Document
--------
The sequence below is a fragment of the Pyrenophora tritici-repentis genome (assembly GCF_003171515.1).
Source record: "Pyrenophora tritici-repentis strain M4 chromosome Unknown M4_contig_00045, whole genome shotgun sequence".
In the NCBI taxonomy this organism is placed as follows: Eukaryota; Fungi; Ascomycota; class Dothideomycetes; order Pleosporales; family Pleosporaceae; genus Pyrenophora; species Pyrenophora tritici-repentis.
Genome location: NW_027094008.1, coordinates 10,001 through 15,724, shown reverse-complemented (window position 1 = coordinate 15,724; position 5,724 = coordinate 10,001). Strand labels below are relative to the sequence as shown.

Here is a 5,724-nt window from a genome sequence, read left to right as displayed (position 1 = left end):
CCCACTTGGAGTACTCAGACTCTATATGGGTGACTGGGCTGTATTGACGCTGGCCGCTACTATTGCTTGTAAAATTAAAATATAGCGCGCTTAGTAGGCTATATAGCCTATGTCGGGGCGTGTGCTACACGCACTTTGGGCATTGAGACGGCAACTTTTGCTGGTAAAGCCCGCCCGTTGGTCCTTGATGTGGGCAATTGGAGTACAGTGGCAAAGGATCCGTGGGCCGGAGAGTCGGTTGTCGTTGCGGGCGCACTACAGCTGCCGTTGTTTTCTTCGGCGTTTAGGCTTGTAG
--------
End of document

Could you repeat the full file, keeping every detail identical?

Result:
The sequence below is a fragment of the Pyrenophora tritici-repentis genome (assembly GCF_003171515.1).
Source record: "Pyrenophora tritici-repentis strain M4 chromosome Unknown M4_contig_00045, whole genome shotgun sequence".
In the NCBI taxonomy this organism is placed as follows: Eukaryota; Fungi; Ascomycota; class Dothideomycetes; order Pleosporales; family Pleosporaceae; genus Pyrenophora; species Pyrenophora tritici-repentis.
Genome location: NW_027094008.1, coordinates 10,001 through 15,724, shown reverse-complemented (window position 1 = coordinate 15,724; position 5,724 = coordinate 10,001). Strand labels below are relative to the sequence as shown.

Here is a 5,724-nt window from a genome sequence, read left to right as displayed (position 1 = left end):
CCCACTTGGAGTACTCAGACTCTATATGGGTGACTGGGCTGTATTGACGCTGGCCGCTACTATTGCTTGTAAAATTAAAATATAGCGCGCTTAGTAGGCTATATAGCCTATGTCGGGGCGTGTGCTACACGCACTTTGGGCATTGAGACGGCAACTTTTGCTGGTAAAGCCCGCCCGTTGGTCCTTGATGTGGGCAATTGGAGTACAGTGGCAAAGGATCCGTGGGCCGGAGAGTCGGTTGTCGTTGCGGGCGCACTACAGCTGCCGTTGTTTTCTTCGGCGTTTAGGCTTGTAG